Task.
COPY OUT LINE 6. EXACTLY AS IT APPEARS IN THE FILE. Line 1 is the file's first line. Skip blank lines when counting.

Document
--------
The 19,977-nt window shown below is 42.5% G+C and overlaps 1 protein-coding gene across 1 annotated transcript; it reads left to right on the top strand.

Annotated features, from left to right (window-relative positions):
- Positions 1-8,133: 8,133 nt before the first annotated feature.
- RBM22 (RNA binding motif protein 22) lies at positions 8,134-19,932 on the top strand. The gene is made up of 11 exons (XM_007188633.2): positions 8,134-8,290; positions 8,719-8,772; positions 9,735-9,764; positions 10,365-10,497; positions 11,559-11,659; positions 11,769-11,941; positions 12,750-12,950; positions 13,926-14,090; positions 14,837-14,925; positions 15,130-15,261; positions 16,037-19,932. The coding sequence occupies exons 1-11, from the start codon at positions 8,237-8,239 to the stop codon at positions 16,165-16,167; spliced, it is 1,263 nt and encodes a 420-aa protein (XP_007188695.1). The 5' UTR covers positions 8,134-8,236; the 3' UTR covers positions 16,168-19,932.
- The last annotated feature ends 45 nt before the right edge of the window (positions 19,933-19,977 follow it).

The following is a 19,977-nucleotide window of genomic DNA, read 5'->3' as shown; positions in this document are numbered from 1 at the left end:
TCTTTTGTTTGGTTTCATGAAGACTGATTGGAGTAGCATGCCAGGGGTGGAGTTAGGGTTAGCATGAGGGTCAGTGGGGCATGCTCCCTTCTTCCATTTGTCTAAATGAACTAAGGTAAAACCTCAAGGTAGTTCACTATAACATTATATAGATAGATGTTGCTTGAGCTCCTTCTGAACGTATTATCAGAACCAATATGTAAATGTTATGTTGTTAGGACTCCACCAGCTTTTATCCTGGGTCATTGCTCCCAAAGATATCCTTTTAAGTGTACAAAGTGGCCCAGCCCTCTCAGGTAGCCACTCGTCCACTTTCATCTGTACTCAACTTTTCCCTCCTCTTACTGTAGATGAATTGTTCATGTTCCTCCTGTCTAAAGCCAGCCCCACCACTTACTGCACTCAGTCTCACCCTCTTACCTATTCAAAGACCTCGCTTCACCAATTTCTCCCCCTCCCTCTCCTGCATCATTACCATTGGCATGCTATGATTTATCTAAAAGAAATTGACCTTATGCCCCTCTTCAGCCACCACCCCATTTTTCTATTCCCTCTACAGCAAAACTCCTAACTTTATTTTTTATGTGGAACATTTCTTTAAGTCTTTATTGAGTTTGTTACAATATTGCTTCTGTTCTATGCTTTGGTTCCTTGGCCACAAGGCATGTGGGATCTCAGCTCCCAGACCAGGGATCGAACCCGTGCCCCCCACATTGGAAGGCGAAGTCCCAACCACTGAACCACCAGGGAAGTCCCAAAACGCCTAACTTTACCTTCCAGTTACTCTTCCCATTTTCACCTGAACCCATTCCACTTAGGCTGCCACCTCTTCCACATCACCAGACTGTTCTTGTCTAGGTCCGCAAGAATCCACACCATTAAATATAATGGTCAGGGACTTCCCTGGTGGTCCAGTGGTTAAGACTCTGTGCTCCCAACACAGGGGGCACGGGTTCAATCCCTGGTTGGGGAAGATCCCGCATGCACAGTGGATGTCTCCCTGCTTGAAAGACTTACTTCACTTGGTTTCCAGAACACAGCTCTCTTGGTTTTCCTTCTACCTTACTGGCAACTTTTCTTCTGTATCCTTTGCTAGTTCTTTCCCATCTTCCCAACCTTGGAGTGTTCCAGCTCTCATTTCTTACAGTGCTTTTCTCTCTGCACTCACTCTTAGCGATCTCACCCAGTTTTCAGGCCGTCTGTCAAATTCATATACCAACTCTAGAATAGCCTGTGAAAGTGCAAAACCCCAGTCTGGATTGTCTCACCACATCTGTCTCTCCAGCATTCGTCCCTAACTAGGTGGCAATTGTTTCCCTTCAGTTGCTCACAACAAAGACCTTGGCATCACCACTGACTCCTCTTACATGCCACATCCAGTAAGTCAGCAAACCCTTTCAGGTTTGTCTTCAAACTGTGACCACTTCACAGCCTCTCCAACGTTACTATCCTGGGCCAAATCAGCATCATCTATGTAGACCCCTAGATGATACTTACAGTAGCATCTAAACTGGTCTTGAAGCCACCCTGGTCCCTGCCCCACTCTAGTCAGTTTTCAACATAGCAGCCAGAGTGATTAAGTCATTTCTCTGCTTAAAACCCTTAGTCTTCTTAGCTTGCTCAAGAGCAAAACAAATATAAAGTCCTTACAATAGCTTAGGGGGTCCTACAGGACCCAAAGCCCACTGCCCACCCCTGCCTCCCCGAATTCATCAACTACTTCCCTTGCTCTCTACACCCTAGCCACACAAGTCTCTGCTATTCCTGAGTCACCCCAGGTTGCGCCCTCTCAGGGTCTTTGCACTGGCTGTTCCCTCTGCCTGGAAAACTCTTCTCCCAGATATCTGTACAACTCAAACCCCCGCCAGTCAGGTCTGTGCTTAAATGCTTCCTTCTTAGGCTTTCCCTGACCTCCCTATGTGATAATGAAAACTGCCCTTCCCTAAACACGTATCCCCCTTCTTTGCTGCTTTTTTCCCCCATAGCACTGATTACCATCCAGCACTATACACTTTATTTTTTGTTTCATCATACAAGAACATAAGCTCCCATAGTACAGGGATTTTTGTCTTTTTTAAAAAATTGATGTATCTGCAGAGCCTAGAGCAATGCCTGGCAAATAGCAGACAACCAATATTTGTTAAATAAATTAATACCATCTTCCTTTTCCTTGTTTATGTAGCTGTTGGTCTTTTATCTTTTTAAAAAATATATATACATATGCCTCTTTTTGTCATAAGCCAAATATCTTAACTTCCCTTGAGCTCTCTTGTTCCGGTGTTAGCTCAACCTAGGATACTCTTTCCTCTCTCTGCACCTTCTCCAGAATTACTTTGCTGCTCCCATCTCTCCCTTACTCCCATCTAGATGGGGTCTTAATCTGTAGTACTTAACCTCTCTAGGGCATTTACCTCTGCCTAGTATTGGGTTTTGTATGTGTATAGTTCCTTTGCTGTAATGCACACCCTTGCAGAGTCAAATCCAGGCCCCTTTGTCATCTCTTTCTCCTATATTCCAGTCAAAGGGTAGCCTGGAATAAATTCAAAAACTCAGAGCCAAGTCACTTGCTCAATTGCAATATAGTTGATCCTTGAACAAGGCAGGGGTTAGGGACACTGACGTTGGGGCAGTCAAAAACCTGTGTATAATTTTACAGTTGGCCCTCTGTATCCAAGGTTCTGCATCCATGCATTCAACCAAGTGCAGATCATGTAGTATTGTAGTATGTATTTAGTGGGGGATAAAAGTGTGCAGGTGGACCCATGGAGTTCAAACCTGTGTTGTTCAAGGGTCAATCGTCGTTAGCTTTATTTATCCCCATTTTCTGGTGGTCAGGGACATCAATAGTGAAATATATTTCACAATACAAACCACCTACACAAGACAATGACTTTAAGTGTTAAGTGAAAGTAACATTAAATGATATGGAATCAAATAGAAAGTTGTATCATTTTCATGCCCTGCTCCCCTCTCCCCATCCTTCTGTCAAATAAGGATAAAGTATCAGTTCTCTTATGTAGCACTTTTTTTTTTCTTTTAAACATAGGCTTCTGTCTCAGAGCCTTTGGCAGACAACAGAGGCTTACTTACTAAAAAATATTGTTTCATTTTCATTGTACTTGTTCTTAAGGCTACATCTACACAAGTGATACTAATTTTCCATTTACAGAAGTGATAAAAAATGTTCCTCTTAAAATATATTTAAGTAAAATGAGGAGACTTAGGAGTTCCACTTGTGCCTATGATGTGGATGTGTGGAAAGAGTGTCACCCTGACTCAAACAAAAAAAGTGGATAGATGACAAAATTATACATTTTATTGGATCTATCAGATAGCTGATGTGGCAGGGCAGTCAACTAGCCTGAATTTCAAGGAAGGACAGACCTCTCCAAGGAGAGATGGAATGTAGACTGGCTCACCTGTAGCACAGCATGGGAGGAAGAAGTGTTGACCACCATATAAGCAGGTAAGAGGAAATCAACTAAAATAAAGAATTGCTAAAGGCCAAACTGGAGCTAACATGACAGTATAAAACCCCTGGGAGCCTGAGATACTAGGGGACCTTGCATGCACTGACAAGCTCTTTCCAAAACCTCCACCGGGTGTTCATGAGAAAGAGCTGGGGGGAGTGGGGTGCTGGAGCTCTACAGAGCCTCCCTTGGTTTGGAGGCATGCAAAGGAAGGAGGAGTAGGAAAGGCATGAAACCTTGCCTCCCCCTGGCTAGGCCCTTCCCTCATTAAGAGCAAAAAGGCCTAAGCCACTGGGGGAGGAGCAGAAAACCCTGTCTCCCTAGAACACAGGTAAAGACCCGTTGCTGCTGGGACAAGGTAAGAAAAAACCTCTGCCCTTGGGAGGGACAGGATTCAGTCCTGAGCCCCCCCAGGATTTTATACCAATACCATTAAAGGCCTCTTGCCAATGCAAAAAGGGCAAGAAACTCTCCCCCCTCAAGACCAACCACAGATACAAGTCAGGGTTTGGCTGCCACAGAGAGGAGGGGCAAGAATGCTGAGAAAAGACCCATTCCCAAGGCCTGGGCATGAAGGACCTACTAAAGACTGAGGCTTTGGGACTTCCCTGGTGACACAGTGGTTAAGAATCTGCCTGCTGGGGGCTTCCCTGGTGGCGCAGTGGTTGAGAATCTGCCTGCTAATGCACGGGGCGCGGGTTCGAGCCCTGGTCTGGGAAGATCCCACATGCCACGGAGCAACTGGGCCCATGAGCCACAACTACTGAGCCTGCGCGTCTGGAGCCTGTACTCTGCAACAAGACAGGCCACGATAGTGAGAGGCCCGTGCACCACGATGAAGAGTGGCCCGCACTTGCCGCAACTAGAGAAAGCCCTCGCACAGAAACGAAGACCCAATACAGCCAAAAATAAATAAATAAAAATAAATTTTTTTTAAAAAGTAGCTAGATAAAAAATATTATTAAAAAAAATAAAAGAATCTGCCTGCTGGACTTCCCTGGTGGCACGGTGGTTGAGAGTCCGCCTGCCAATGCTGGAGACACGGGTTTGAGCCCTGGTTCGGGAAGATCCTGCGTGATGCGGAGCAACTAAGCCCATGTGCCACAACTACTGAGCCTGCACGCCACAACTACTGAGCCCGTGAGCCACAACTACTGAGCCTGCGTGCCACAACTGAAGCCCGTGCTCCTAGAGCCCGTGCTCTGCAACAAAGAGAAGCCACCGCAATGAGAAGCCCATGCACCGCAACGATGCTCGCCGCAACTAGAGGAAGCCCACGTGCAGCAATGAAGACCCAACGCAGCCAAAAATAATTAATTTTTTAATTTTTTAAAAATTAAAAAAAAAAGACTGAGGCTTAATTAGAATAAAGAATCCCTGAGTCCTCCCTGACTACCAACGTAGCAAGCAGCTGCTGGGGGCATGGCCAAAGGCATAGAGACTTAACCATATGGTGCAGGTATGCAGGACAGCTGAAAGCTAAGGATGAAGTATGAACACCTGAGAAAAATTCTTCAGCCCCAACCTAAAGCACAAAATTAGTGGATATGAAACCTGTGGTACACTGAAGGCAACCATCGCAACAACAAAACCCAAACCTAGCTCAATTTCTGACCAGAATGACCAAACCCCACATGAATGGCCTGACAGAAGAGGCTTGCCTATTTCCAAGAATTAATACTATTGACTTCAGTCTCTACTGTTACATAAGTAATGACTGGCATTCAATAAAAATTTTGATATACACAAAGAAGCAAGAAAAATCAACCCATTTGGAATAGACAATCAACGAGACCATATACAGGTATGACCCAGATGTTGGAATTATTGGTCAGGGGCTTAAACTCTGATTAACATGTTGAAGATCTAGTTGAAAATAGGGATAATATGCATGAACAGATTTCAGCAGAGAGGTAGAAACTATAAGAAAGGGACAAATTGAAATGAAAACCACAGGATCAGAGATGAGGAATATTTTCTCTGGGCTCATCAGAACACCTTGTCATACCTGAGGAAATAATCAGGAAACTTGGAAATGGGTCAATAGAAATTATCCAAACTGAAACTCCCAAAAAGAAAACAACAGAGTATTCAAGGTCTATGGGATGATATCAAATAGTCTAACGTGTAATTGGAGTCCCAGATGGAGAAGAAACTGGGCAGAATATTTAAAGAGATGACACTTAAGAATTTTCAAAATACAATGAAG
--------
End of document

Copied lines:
The following is a 19,977-nucleotide window of genomic DNA, read 5'->3' as shown; positions in this document are numbered from 1 at the left end: